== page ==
Some Cubs fans cried like babies in November when they finally saw their team win a World Series title.
Others made them.
I was reading a story last week and apparently some Cubs fans enjoyed some of the bubbly and became all lovey-dovey Nov. 2, when their beloved team knocked off the Indians in Game 7.
So last Wednesday [July 26] was exactly 38 weeks after Game 7 and an average pregnancy is 38 to 40 weeks. Boom! Goes the delivery room! Hospitals reported a spike in births and they’re attributing it to the Cubs winning the World Series.
This isn’t the first time this has happened and it certainly won’t be the last, but this one was particularly special since the drought was so long. A similar thing happened around this time 12 years ago after the Boston Red Sox finally ended their 85-year championship drought in 2004.
What’s going to be interesting to see is when these kids reach school age, especially in the Chicagoland area. Sophia, Emma, Aiden and Mason are likely to be replaced by Clark and Wrigley, Addison and Ivy and Theo and Aroldis. Well, perhaps not Aroldis, but I wouldn’t be surprised if there isn’t a Ross or “3”, just without the title of “Grandpa” before it. Bryant and Lester also are decent options, I suppose, although I don’t think Rizzo is a wise choice as all I can think of is the Jerky Boys’ character Frank Rizzo and Betty Rizzo from “Grease,” who certainly isn’t the kind of person I’d want my daughter to become.
So I got to thinking about when my son Ryan was born on May 29, 1999.
We didn’t name him after Nolan Ryan, although I’ll admit that I’ll never tire of watching Nolan get Robin Ventura in a headlock and pound away. We chose the name Ryan simply because we liked it best.
Besides, I’m one of those despised Cardinals fans and looking back at their roster in 1999, I just don’t think Placido Polanco, Fernando Tatis or Heathcliff Slocumb would have been fitting names for our Ryan, although I’m sure there are now some 18- and 19-year-old McGwires getting ready for college this fall in Missouri.
Ryan was born in the middle of a Cubs-Cardinals three-game series. Since my wife grew up loving Harry Caray and the Cubs, she said it would only be fair for Ryan to be a fan of the team that won the series.
If that ended up being the case then Ryan would’ve been celebrating on Nov. 2. Instead, he last did that in 2011.
The Cubs swept the Cardinals at Wrigley Field, including a 4-3 victory on his actual birthday with Country Joe West calling balls and strikes.
Ryan became a Cardinals fan. But, more importantly, he became a baseball fan. I’m just thrilled that he loves the game as much as I do.
I took some heat last year because I wanted some of my good friends and family, who are die-hard Cubs fans, to finally experience the same World Series joy I’ve witnessed three times in my lifetime with my favorite team. I honestly think that some sports fans actually hate their rivals more than they love their own team. That’s sad.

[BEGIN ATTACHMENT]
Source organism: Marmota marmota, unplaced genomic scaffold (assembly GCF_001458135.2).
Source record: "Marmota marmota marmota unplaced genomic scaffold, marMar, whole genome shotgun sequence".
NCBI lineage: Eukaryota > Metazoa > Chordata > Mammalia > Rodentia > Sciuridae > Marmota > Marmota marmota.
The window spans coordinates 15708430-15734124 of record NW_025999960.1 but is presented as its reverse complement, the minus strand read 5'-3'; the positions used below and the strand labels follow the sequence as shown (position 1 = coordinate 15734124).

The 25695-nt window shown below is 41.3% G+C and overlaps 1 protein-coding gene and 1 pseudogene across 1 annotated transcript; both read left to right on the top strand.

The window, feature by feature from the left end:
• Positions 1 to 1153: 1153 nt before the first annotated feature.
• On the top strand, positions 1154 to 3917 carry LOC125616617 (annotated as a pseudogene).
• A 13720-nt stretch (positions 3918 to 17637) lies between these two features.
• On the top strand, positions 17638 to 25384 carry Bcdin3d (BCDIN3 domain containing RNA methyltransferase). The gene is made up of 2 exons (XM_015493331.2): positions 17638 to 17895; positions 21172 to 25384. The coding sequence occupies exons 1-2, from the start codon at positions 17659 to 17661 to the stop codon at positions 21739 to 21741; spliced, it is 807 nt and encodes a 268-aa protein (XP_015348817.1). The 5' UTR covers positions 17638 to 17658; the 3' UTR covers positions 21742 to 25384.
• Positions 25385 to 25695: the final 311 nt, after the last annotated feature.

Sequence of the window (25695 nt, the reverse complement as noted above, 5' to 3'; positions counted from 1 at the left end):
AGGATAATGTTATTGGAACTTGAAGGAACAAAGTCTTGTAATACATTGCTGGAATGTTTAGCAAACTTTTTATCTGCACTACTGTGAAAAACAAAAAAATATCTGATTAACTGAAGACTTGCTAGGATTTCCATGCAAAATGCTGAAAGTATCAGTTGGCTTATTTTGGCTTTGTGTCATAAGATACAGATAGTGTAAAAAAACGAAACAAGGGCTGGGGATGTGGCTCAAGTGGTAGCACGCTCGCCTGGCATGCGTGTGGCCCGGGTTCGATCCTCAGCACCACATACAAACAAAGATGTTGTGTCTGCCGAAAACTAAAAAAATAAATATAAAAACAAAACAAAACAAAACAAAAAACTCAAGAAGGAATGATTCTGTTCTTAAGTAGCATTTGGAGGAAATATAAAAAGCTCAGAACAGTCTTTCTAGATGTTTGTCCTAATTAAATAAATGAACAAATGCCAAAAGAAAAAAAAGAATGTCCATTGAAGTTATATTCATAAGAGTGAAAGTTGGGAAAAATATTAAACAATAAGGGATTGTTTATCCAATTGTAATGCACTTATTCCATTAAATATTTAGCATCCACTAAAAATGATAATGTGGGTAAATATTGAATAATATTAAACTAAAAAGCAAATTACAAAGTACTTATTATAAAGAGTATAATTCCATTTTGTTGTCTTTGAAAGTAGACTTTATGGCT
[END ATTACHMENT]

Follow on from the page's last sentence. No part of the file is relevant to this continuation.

We just dealt with it last week when the Cubs took three of four against the White Sox. I tuned into sports radio and caller after caller complained about the other team. Why?
And then there’s Hawk Harrelson, who lit into Cubs hurler John Lackey after he hit Jose Abreu for the second time in the second game of the series and said, “That’s enough of that B.S. Let’s see which one of your boys is going to get drilled — or maybe you.”
Then, the next day, after he had plenty of time to cool off, Hawk decided to continue his tirade. Let’s just say that there won’t be any Cubs fans naming their son, “Hawk” unless their passion is falconry.
“I was hoping that they would drill his [expletive] big time because he’s an idiot,” Harrelson said. “At that point, the game was not the issue. It was Lackey. He’s in the pennant race. This is a big-boy game. There’s no bull [expletive] here. He’s putting [Kris] Bryant and [Anthony] Rizzo in jeopardy.”
Can’t we all just get along instead of being so hateful?
And I get it. There are great baseball fans, but there are some really bad ones too. When Jason Heyward elected to sign with the Cubs rather than the Cardinals, some idiotic Cards fans turned to social media and attacked Heyward. Sadly, some of it was racial, which made it even worse. I was embarrassed to be a Cardinals fan.
Imagine if you worked for Pepsi but Coke offered what youv believed was a better opportunity. Are you not going to take that other job? Some may not, but why knock someone for doing it?
I think I forget that fan is short for fanatic. For some who have such excessive, single-minded zeal for their team, they become overly consumed. They lose sight of the fact that this is a game, yet also a business, where players are making millions of dollars and enjoying a lifestyle most never come close to experiencing. They yell expletives from the bleachers, they holler at their TVs and they call sports talk shows to spit out their hate. Ugh. Can’t we make love like Cubs fans did, rather than have war against the White Sox?
I used to watch Cardinals-Mets games on WWOR in the mid-80s with my grandfather and I loathed those Mets teams. Wally Backman? Ugh. One night the Cardinals lost a tough one and as an immature teenager, I was overly and stupidly upset. Like one loss in May in a season of 162 games is going to ruin your season, right? And there I was being a baby. I don’t remember his exact words but my grandfather basically told me how you want your team to win and root for them, but don’t let it go beyond that.
For if I did, I’d be no better than those rubes I wrote about earlier.
Sugar Grove resident Chris Rollin Walker is a baseball umpire with an eye for strikes, balls, gerunds and participles. Contact him at firstname.lastname@example.org.